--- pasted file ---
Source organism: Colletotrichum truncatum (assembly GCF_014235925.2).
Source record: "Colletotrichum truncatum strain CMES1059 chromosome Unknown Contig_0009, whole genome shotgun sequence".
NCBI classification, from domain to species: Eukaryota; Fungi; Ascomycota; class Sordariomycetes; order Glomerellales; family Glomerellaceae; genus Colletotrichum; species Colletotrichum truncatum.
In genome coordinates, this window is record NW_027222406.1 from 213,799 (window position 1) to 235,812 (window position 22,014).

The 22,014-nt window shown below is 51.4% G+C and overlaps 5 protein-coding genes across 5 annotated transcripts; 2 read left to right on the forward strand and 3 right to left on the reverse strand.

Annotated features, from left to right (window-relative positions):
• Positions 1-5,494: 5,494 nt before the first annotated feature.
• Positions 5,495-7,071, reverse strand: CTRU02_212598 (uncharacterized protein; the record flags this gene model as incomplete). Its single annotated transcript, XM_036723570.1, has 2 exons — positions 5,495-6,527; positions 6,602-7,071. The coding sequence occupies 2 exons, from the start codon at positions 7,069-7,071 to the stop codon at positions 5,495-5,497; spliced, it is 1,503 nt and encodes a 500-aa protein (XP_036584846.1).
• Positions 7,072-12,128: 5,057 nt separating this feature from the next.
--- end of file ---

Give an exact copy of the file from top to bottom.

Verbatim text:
Source organism: Colletotrichum truncatum (assembly GCF_014235925.2).
Source record: "Colletotrichum truncatum strain CMES1059 chromosome Unknown Contig_0009, whole genome shotgun sequence".
NCBI classification, from domain to species: Eukaryota; Fungi; Ascomycota; class Sordariomycetes; order Glomerellales; family Glomerellaceae; genus Colletotrichum; species Colletotrichum truncatum.
In genome coordinates, this window is record NW_027222406.1 from 213,799 (window position 1) to 235,812 (window position 22,014).

The 22,014-nt window shown below is 51.4% G+C and overlaps 5 protein-coding genes across 5 annotated transcripts; 2 read left to right on the forward strand and 3 right to left on the reverse strand.

Annotated features, from left to right (window-relative positions):
• Positions 1-5,494: 5,494 nt before the first annotated feature.
• Positions 5,495-7,071, reverse strand: CTRU02_212598 (uncharacterized protein; the record flags this gene model as incomplete). Its single annotated transcript, XM_036723570.1, has 2 exons — positions 5,495-6,527; positions 6,602-7,071. The coding sequence occupies 2 exons, from the start codon at positions 7,069-7,071 to the stop codon at positions 5,495-5,497; spliced, it is 1,503 nt and encodes a 500-aa protein (XP_036584846.1).
• Positions 7,072-12,128: 5,057 nt separating this feature from the next.